Take a look…
We caught up with the CEO of HiyaCar to find out more about the service the firm has to offer.
What it does, in a sentence: HiyaCar is an entirely peer-to-peer based platform which allows car owners to rent their vehicles out to members of the local community who need them.
Founded: February, 2016
Founder/s: Graeme Risby (CEO) & Rob Larmour (COO)
Size of team: 15 – 20
Your name and role: Graeme Risby, CEO
What problem are you trying to solve? Today, drivers are facing skyrocketing costs – whether it’s fuel, insurance or tax. On top of that, cars depreciate like no other asset – losing up to 60 per cent of their value in 3 years. Being a motorist has become a financial rollercoaster. However, cars remain a necessity for many and for others are very useful to have access to. We’re giving owners a solution to monetize their motor. By leveraging peer-to-peer sharing we connect owners with those people in the local community who need a car but don’t want the hassle associated with more traditional hiring.
How big is the market – and how much of it do you think you can own? There are over 30m cars across the UK, a lot of which aren’t used all the time. For London commuters, often their cars go unused in the week, lying idle in an expensive car park. Companies like Airbnb have opened people up to the prospect of sharing and we see an opportunity to get people sharing their cars. Our immediate target market is made up of city-dwellers who don’t have a car, or have one but don’t need it all the time. Currently, we have over 17,000 individual members (7,000 of those being based in London) however we will be expanding rapidly this year. By rolling out keyless technology we will streamline the hiring process even further, allowing members to rent a car in a matter of minutes from wherever they are in the city – a first for car sharing companies in Europe.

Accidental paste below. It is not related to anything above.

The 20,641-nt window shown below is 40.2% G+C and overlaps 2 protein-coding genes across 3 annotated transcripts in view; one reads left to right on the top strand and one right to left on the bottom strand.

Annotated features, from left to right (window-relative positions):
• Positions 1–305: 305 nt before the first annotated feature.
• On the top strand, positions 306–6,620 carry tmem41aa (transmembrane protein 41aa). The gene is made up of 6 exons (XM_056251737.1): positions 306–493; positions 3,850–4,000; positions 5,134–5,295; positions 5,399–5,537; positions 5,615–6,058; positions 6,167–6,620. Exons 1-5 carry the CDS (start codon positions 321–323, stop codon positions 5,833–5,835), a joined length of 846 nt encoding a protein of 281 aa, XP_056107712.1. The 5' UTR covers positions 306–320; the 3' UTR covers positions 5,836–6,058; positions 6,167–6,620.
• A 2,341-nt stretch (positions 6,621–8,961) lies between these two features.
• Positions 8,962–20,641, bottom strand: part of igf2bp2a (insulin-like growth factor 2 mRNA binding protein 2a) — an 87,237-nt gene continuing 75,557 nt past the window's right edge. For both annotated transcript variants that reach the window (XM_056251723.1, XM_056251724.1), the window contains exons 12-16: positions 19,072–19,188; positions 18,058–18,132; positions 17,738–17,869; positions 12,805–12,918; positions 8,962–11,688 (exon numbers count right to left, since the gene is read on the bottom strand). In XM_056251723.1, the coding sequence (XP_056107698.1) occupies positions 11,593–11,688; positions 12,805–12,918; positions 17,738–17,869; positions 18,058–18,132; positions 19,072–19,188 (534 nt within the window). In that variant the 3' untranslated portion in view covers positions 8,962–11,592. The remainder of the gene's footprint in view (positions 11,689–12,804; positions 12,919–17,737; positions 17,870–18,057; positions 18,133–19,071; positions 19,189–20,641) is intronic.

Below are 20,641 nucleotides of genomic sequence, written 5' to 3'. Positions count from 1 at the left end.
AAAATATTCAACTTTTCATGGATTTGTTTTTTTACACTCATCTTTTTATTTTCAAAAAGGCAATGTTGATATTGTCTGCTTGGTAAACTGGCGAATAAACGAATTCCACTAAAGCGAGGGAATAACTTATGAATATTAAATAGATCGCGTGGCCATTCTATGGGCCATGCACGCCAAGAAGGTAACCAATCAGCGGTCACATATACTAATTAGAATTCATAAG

How do you make money? Members decide the price they want to offer their vehicle up for on HiyaCar, then from that price we take a commission. This generates our revenue, but it also covers running costs and importantly goes toward providing the unique, comprehensive customer service we are able to provide for all owners and hirers.
Who’s on your team that makes you think you can do this? Having previously worked at a top-tier investment firm, I’ve seen first-hand the process behind a rapidly growing company, however I also identify with the consumer and have always been entrepreneurial when it comes to making money off a depreciating asset. Our COO Rob Larmour has managed a variety complex online platforms across both the UK and Ireland which have processed transactions for thousands of members. Mark Walker, previously GM at ZipCar is also working closely with us in an advisory role. On top of this we have hired a small but growing team of ambitious and passionate individuals, with a range of experience in the industry, who are more than capable of helping us achieve our ambitious trajectory.
Who’s bankrolling you? Last year we launched a crowdfunding campaign through Seedrs that bought in £2.2m in funding over the course of 12 months – that was 215 per cent over our funding target. Among others, one of the key backers of that campaign was start-up success story Photobox.
What advice would you give other entrepreneurs trying to secure that kind of finance? If your idea is good enough, crowdfunding can be a fantastic route to take. It also provides an instant test of whether your idea has mass appeal among the public and investors; when you’re driven and excited about a project it can be easy to get caught up in it and not see the bigger picture. As we’ve seen, crowdfunding can quickly give you a sense of perspective while surprising you with just how much enthusiasm there is – from a diverse range of investors – when you have a good idea.